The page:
Hoeflich insists upon the need for mental flexibility in the use of archives. By this, he means the need for archival researchers to prepare for unexpected paths that take them away from their planned research. It does not mean that the planned research must be given up, but it does mean being ready to take detailed notes of new findings and ideas that are of, ‘potential worth.’[vi] The process of ‘aimless’ catalogue browsing can aid in this endeavour. It certainly has done for me over the years. And it certainly did in the case of World Assembly of Youth.

As I browsed the catalogue of the Richard De Rochemont papers, scrolling through the hundreds of rows of metadata, I happened to notice the following entry buried within the series ‘Projects 1935-1982’:

World Assembly of Youth scripts, 1952        Box 163

I had not expected to see such an item in the catalogue. I was excited and, spurred on by this serendipitous encounter, I began to search more precisely. There was another entry, buried within ‘Sub-series 4: Information and Other, 1952-1972, undated’:

“World Assembly of Youth” (b&w), undated           Box 9

And there was one final entry, with the series ‘Photographs, circa 1916-1969, undated’, aligned with material from the March of Time collection:

March of Time – World Assembly of Youth, Ithaca, New York, 1951         Box 200

After facing a virtual research dead end, I was suddenly confronted with three separate boxes of potential archival evidence. More than that, one of the items was possibly the World Assembly of Youth film itself. I immediately began the process of contacting archival staff to arrange for duplications of the material. I also requested further information about the archival film footage. After several weeks of emails, one of the archival staff had managed to locate the film and view it. He emailed me his findings:

I had a chance to go into the cold vault to examine the motion-picture film that you requested more information for. It is black and white. It does have a soundtrack (I don’t know if there is actual audio, but there is a track for audio.) It appears to be about 30 minutes in length. The film is titled World Assembly of Youth. The next screen is: A Report on the First Triennial General Assembly of WAY, Cornell University, Ithaca, NY. The third credit screen is: Filmed in Conjunction with Young Adult Council U.S. Assembly of World Assembly of Youth. The next screen is: Produced by News of the Day. Then the film starts. The first scene appears to be of an airport tower.[vii]

Perhaps not the most enthralling of descriptions, but still this email furthered my excitement. After further discussions, it was agreed that the film could be digitised and sent across to me. I received that file, along with digital duplications of the other archival material, as I was leaving the University of Leiden Kubrick conference in summer 2019.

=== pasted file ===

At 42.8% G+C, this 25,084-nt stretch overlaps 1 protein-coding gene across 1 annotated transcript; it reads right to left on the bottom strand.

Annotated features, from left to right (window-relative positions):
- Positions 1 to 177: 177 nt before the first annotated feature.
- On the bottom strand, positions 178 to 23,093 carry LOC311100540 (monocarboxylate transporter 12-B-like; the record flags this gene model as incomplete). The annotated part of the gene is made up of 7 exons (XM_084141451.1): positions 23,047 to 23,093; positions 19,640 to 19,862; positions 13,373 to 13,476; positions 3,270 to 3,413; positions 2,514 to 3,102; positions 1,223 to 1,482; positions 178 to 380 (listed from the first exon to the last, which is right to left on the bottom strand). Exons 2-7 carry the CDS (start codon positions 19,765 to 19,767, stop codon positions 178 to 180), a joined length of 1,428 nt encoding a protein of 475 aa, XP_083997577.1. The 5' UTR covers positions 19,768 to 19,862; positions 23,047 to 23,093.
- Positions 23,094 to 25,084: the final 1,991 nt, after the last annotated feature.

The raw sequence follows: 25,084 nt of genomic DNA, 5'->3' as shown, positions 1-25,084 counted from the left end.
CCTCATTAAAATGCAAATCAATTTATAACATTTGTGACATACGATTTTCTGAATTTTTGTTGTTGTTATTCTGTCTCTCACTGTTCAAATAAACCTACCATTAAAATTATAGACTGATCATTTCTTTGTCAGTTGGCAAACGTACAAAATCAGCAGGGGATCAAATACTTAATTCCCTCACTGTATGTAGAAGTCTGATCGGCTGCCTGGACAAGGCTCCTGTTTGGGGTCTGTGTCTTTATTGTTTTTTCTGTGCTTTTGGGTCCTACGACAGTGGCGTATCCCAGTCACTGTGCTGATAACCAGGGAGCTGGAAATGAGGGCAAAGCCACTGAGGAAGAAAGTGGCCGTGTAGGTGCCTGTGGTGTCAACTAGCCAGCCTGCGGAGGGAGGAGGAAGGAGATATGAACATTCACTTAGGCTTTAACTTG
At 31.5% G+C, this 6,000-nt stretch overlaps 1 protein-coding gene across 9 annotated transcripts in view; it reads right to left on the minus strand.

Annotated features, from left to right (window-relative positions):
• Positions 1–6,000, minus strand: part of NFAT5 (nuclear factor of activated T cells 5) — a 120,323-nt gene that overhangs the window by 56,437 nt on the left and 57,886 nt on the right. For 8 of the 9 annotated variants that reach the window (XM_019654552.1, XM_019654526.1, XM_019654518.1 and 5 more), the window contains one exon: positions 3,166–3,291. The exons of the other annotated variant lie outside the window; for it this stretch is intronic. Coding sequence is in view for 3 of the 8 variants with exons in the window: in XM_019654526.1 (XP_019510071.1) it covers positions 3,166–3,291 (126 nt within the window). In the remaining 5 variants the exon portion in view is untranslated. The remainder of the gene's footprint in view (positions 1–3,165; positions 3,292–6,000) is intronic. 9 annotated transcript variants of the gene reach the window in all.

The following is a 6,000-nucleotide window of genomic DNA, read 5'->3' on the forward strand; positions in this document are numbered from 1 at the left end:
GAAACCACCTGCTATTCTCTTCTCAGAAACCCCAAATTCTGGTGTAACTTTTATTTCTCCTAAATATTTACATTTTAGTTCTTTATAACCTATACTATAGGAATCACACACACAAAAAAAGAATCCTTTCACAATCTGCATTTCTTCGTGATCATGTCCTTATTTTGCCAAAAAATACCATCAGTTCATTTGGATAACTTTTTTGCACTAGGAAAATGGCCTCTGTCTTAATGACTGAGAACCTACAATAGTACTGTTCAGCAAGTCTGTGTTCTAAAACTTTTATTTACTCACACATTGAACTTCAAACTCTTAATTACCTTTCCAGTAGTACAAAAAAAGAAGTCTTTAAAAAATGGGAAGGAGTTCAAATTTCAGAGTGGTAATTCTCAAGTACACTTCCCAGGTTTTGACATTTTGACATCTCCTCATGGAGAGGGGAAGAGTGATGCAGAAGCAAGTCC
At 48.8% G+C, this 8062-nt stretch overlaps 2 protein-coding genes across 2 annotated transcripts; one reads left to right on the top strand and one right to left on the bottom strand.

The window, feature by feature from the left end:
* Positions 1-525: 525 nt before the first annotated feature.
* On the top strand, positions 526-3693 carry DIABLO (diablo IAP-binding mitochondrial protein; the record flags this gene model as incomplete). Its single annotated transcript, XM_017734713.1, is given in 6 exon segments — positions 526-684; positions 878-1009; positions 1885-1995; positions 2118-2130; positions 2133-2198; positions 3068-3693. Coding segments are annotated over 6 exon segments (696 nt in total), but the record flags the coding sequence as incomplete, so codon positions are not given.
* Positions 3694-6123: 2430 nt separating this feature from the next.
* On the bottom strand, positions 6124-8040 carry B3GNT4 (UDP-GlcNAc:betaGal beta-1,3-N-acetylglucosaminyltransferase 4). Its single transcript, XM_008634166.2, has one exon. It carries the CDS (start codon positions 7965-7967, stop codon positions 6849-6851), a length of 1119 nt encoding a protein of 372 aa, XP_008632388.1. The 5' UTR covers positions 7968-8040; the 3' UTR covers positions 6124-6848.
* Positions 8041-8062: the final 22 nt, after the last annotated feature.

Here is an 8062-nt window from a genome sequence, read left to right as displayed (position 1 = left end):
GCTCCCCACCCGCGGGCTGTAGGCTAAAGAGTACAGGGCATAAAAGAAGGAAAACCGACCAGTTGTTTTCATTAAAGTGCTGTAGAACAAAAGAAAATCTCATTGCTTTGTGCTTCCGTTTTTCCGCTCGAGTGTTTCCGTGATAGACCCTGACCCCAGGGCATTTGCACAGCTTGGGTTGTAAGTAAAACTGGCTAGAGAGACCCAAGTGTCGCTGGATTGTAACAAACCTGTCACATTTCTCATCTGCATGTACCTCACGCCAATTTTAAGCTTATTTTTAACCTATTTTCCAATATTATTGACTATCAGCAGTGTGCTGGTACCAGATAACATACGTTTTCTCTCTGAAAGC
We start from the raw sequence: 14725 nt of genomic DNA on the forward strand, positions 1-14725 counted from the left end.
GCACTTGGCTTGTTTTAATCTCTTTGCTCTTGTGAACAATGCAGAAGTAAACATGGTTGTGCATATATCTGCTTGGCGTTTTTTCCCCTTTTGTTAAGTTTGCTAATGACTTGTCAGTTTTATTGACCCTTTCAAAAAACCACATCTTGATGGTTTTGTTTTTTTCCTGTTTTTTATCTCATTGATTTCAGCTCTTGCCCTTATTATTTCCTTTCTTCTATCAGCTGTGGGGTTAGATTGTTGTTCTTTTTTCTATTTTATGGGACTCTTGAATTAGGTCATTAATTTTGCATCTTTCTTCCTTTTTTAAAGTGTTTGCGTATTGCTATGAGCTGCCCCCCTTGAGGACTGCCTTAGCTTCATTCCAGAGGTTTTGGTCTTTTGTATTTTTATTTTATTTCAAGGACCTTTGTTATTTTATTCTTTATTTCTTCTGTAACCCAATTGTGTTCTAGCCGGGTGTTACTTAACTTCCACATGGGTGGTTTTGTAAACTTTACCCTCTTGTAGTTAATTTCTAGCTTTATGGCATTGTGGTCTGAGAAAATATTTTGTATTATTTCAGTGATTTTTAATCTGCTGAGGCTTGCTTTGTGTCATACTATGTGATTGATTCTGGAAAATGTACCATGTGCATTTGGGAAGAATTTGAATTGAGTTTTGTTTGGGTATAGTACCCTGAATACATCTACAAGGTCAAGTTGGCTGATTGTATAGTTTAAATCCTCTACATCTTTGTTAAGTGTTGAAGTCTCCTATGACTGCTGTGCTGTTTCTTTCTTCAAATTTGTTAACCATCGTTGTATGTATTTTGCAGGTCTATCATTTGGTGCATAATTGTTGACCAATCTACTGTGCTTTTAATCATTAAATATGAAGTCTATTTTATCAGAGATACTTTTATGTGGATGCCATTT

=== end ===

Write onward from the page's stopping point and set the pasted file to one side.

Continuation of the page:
The material I received consisted of fifty-three black and white production photographs, a fifty-three-page script, a thirteen-page spot sheet document, and a digitised copy of the film. I have embedded the latter into this blog post for anyone that is curious to watch it.

Figure 1: The opening title of World Assembly of Youth

Now, I will be honest, I genuinely thought in the days leading up to receiving these documents that I had located a ‘lost’ Kubrick film. As such, the first thing I did upon receiving the documents was to watch the film. And as I watched the film, I became increasingly bored, baffled, and disappointed: what on earth was this film, I thought to myself. Obviously, it was a thirty-three-minute-long informational documentary about the first international meeting of the organisation the World Assembly of Youth at Cornell University in 1951. But a lost Kubrick film? As the film came to an end, I gradually started to suspect that everything I thought I knew about the film was in fact wrong. Kubrick’s name was absent from the credits. If he had been involved in the production, surely his name would have been included?

I hoped the surrounding archival documentation would provide a clue as to Kubrick’s involvement in the production. The script contained several pages of credits, but once again Kubrick’s name was absent. He had not produced the film. He had not directed it. He had not operated the camera. Nor the sound. Nor was he present in any of the production stills, some of which were images of the crew.

My disappointment turned to deflation as it dawned on me: World Assembly of Youth was not a ‘lost’ Kubrick film after all.

What we now know and what it tells us

In the days after first viewing World Assembly of Youth, I slowly came to the realisation that my serendipitous encounter had revealed an altogether different history to the one I had expected, and in fact arguably told me much, much more than I had intended to find out.